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Sunday, January 31, 2021

We the Jury

The case for Trump's conviction must be directed more for the public than the Senate.


D
onald Trump spewed the biggest of all his many lies when he claimed he actually won the November 3 election by a landslide no less had not the Democrats stole it from him through fraudulent means. Trump’s loyal base of support that includes notably white supremacists, violent militia groups, QAnon conspiracy nuts and other far right extremists bought into that lie.

So when Trump tweeted that there will be a “wild” rally on January 6 to protest the “steal” and pressuring Vice President Mike Pence to violate the Constitution by overturning the election results that day, thousands of enraged, amped-up supporters—many of them armed—gathered at the Ellipse near the White House.

They listened to the likes of Donald Trump, Jr., Senator Ted Cruz and Rudy Giuliani who decried the stolen election and urged the angry mob to take action. Then they heard from President Trump himself.

“We’re going to walk down. Anyone you want, but I think right here, we’re going to walk down to the Capitol…Because you’ll never take back our country with weakness. You have to show strength and you have to be strong,” Trump said in the midst of a rambling speech dominated by lies about individual states’ voting results and other false grievances. The crowd had been whipped up to a state of frenzy and was frothing with a desire to take action.

As just about everyone in the world witnessed on that horrific January 6, the rabid mob attacked, desecrated and looted the Capitol. Five people lost their lives including a police officer who was bludgeoned to death. Members of Congress and Senate who were going through the process of putting their stamp of approval of the Electoral College results had to be escorted out of their respective chambers into a safe haven as their lives were in jeopardy. And for good measure, some of the mob were out to kill Mike Pence with a makeshift gallows erected outside.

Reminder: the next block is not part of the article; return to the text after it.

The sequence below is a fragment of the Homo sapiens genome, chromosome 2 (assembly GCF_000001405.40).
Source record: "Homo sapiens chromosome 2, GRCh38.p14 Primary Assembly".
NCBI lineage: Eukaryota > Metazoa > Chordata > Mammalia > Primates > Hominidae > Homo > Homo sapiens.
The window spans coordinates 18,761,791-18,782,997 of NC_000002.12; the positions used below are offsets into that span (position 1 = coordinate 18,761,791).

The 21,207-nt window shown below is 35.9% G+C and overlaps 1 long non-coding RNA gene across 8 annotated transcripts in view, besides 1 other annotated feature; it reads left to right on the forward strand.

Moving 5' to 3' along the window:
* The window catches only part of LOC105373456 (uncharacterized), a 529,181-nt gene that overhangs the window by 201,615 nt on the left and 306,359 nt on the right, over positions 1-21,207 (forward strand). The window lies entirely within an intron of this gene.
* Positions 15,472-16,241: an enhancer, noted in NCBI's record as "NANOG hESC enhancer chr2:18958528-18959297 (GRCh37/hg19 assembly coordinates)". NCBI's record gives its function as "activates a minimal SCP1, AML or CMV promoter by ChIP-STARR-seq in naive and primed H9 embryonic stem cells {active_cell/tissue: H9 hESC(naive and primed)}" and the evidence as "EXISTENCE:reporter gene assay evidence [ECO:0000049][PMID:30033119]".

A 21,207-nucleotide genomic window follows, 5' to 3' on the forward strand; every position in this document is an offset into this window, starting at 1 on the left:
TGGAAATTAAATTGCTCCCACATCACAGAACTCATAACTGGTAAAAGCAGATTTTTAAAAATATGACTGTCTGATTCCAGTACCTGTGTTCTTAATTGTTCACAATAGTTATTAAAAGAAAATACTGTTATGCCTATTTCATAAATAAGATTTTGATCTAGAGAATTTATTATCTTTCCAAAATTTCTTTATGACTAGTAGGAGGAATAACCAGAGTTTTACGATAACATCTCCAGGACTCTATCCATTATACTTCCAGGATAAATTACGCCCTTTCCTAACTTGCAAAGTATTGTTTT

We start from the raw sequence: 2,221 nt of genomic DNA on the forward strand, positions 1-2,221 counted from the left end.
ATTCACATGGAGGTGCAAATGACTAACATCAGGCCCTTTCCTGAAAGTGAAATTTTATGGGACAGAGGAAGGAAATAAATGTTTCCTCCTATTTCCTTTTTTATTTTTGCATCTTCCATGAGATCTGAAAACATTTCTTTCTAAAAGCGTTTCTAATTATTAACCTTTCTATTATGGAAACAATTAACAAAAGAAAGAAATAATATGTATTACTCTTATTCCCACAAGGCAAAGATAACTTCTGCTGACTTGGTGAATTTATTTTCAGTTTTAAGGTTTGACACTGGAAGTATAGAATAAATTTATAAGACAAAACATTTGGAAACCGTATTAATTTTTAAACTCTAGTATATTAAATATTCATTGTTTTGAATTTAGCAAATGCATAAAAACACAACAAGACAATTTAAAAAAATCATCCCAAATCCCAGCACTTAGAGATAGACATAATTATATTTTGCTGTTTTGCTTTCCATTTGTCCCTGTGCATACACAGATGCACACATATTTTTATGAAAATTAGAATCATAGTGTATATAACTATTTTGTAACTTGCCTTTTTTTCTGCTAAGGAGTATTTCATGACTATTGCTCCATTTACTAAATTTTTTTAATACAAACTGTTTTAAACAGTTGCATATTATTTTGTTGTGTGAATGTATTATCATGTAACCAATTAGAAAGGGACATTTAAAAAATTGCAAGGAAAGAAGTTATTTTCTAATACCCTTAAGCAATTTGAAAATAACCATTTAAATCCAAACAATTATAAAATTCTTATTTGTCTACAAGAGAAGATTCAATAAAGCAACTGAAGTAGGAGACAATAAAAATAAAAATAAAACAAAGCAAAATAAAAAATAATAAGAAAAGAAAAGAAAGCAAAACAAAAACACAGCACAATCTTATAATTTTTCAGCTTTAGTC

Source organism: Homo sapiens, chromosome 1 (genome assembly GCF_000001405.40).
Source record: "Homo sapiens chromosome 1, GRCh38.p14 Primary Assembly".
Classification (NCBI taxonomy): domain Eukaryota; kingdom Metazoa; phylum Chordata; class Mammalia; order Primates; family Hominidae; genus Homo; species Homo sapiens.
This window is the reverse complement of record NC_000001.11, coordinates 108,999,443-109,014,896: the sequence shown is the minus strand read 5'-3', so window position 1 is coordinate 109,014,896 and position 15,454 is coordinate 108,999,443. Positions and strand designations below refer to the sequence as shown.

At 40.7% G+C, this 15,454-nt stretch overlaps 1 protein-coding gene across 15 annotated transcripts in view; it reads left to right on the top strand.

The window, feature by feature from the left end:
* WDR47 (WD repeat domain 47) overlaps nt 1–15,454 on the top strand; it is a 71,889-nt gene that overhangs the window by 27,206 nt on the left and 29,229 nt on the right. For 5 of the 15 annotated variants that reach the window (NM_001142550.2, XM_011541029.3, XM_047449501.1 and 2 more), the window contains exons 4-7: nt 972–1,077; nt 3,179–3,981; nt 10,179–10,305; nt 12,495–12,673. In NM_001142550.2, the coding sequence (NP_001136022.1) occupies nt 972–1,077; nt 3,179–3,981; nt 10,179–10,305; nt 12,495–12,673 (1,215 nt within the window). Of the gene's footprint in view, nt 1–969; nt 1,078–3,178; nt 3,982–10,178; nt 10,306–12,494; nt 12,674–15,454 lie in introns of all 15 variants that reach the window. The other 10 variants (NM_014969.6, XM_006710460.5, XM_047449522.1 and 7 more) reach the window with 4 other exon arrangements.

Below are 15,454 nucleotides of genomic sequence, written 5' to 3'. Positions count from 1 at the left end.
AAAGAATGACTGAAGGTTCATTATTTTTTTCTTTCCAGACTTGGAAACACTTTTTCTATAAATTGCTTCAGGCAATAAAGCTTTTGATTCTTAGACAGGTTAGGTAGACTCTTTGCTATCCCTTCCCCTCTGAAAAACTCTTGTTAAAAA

From even before the election through January 6, Trump laid the foundation for the insurrection on our government by violent domestic terrorists with his false and ridiculous claim that the election was rigged against him. During the siege of the Capitol, Trump, his family as well as others watched the proceedings on TV (his major activity during any day of his presidency when he’s not out golfing) and yucked it up celebrating Trump banners replacing American flags and the numerous violent acts taking place during the riot. He also did nothing to stop it.

But here’s the sad upshot of this event: Trump will avoid conviction at his impeachment trial next week for inciting an insurrection because the overwhelming majority of Republican senators remain terrified of Trump and his supporters and the votes they represent.

The able Democratic House managers who will lead the impeachment trial against Trump will lay out all the evidence in great detail—Trump’s lies about the election results, his attempts to pressure state election officials to “find votes,” the footage from Trump’s inciting speech, the acts of violence perpetrated by the mob, and the on-camera comments from the rioters claiming Trump put them up to it. This damning evidence should not be directed towards the senators who will be serving as jurors, witnesses and victims. They have already made up their minds.

The case, in excruciating and dramatic detail, must be brought to the American citizens who witnessed in horror an attack on our Capitol—the people’s house—not seen since the War of 1812.

While Republicans argue dubiously that the trial itself is unconstitutional because Trump is no longer president, they are merely seeking an off ramp so they don’t have to judge him on the merits of the case. They want to “move on” unlike the way these folks moved past Benghazi.

Let them cower to the inciter-in-chief. The American people—heck, most of the world—witnessed what happened and understand that the violence was stoked by Trump with his lies about the election. The American people will ultimately be the jury.

Every Republican congressman who objected to the election results even after the riot and every senator who votes to acquit Trump should be branded as supporting sedition. The images from this manifestation of domestic terrorism, already seared into the souls of most Americans, must be included in every campaign ad against these Republicans up for election in 2022. The Republican Sedition Party, I call it.

It’s been said that Democrats tend to bring a ladle to a gunfight. The events of January 6 should be a millstone around the necks of those seditionists. If they do not punish those Republicans who put the party of Trump before our country then it would be clear political malpractice.

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